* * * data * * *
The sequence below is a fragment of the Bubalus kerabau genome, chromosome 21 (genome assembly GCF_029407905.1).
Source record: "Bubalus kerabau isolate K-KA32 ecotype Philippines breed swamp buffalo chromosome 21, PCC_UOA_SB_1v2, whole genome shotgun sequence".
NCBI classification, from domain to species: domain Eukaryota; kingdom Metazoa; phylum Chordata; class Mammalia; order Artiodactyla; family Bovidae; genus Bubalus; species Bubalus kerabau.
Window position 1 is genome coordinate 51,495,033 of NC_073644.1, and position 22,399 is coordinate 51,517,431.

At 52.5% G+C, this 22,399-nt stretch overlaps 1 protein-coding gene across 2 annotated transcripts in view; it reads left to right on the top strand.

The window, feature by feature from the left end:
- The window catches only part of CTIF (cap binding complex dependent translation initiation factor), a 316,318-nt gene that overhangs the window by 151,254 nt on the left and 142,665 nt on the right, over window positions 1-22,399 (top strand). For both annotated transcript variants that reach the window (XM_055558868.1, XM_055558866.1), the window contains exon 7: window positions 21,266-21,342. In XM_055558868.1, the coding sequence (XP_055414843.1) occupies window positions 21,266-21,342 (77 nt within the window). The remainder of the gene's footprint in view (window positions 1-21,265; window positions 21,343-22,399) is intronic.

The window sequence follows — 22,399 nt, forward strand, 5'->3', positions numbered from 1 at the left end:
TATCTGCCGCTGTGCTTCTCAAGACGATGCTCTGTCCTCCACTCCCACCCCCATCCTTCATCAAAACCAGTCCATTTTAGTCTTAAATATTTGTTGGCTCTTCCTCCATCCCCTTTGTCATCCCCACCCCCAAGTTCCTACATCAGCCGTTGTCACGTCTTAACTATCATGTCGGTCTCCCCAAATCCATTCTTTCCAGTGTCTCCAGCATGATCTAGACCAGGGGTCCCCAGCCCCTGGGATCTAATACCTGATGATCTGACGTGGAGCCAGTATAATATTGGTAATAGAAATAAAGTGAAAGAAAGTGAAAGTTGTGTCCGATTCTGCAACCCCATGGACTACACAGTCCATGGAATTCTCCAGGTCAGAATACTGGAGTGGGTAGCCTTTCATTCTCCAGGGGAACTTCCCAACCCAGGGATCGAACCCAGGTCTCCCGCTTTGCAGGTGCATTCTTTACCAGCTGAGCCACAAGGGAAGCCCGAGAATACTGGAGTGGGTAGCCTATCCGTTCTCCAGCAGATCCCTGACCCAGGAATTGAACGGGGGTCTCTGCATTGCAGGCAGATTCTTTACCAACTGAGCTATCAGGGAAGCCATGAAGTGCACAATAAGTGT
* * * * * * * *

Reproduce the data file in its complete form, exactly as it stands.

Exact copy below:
The sequence below is a fragment of the Bubalus kerabau genome, chromosome 21 (genome assembly GCF_029407905.1).
Source record: "Bubalus kerabau isolate K-KA32 ecotype Philippines breed swamp buffalo chromosome 21, PCC_UOA_SB_1v2, whole genome shotgun sequence".
NCBI classification, from domain to species: domain Eukaryota; kingdom Metazoa; phylum Chordata; class Mammalia; order Artiodactyla; family Bovidae; genus Bubalus; species Bubalus kerabau.
Window position 1 is genome coordinate 51,495,033 of NC_073644.1, and position 22,399 is coordinate 51,517,431.

At 52.5% G+C, this 22,399-nt stretch overlaps 1 protein-coding gene across 2 annotated transcripts in view; it reads left to right on the top strand.

The window, feature by feature from the left end:
- The window catches only part of CTIF (cap binding complex dependent translation initiation factor), a 316,318-nt gene that overhangs the window by 151,254 nt on the left and 142,665 nt on the right, over window positions 1-22,399 (top strand). For both annotated transcript variants that reach the window (XM_055558868.1, XM_055558866.1), the window contains exon 7: window positions 21,266-21,342. In XM_055558868.1, the coding sequence (XP_055414843.1) occupies window positions 21,266-21,342 (77 nt within the window). The remainder of the gene's footprint in view (window positions 1-21,265; window positions 21,343-22,399) is intronic.

The window sequence follows — 22,399 nt, forward strand, 5'->3', positions numbered from 1 at the left end:
TATCTGCCGCTGTGCTTCTCAAGACGATGCTCTGTCCTCCACTCCCACCCCCATCCTTCATCAAAACCAGTCCATTTTAGTCTTAAATATTTGTTGGCTCTTCCTCCATCCCCTTTGTCATCCCCACCCCCAAGTTCCTACATCAGCCGTTGTCACGTCTTAACTATCATGTCGGTCTCCCCAAATCCATTCTTTCCAGTGTCTCCAGCATGATCTAGACCAGGGGTCCCCAGCCCCTGGGATCTAATACCTGATGATCTGACGTGGAGCCAGTATAATATTGGTAATAGAAATAAAGTGAAAGAAAGTGAAAGTTGTGTCCGATTCTGCAACCCCATGGACTACACAGTCCATGGAATTCTCCAGGTCAGAATACTGGAGTGGGTAGCCTTTCATTCTCCAGGGGAACTTCCCAACCCAGGGATCGAACCCAGGTCTCCCGCTTTGCAGGTGCATTCTTTACCAGCTGAGCCACAAGGGAAGCCCGAGAATACTGGAGTGGGTAGCCTATCCGTTCTCCAGCAGATCCCTGACCCAGGAATTGAACGGGGGTCTCTGCATTGCAGGCAGATTCTTTACCAACTGAGCTATCAGGGAAGCCATGAAGTGCACAATAAGTGT